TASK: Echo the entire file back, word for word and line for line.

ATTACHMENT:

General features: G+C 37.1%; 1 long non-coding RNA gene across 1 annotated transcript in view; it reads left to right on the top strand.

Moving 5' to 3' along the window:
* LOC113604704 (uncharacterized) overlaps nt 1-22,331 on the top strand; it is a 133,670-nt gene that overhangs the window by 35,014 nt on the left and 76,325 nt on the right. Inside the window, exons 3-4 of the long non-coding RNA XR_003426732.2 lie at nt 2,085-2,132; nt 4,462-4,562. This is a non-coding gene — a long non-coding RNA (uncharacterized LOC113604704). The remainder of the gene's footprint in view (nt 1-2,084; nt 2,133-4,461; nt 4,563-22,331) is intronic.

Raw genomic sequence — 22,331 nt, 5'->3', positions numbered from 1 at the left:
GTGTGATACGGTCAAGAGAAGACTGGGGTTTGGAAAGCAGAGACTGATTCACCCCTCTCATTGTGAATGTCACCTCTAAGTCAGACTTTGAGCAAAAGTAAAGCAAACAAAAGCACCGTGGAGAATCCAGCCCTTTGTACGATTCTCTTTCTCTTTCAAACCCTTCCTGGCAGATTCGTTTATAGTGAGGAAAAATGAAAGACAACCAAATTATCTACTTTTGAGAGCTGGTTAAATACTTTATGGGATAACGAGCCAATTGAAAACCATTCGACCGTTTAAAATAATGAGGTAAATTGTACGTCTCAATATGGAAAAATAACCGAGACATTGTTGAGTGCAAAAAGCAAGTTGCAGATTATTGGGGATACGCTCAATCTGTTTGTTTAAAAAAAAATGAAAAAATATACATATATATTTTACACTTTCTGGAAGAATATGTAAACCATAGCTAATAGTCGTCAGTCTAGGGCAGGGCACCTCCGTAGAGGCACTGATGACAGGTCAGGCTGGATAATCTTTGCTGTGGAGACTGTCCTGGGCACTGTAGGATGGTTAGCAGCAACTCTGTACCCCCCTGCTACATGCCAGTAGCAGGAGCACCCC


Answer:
General features: G+C 37.1%; 1 long non-coding RNA gene across 1 annotated transcript in view; it reads left to right on the top strand.

Moving 5' to 3' along the window:
* LOC113604704 (uncharacterized) overlaps nt 1-22,331 on the top strand; it is a 133,670-nt gene that overhangs the window by 35,014 nt on the left and 76,325 nt on the right. Inside the window, exons 3-4 of the long non-coding RNA XR_003426732.2 lie at nt 2,085-2,132; nt 4,462-4,562. This is a non-coding gene — a long non-coding RNA (uncharacterized LOC113604704). The remainder of the gene's footprint in view (nt 1-2,084; nt 2,133-4,461; nt 4,563-22,331) is intronic.

Raw genomic sequence — 22,331 nt, 5'->3', positions numbered from 1 at the left:
GTGTGATACGGTCAAGAGAAGACTGGGGTTTGGAAAGCAGAGACTGATTCACCCCTCTCATTGTGAATGTCACCTCTAAGTCAGACTTTGAGCAAAAGTAAAGCAAACAAAAGCACCGTGGAGAATCCAGCCCTTTGTACGATTCTCTTTCTCTTTCAAACCCTTCCTGGCAGATTCGTTTATAGTGAGGAAAAATGAAAGACAACCAAATTATCTACTTTTGAGAGCTGGTTAAATACTTTATGGGATAACGAGCCAATTGAAAACCATTCGACCGTTTAAAATAATGAGGTAAATTGTACGTCTCAATATGGAAAAATAACCGAGACATTGTTGAGTGCAAAAAGCAAGTTGCAGATTATTGGGGATACGCTCAATCTGTTTGTTTAAAAAAAAATGAAAAAATATACATATATATTTTACACTTTCTGGAAGAATATGTAAACCATAGCTAATAGTCGTCAGTCTAGGGCAGGGCACCTCCGTAGAGGCACTGATGACAGGTCAGGCTGGATAATCTTTGCTGTGGAGACTGTCCTGGGCACTGTAGGATGGTTAGCAGCAACTCTGTACCCCCCTGCTACATGCCAGTAGCAGGAGCACCCC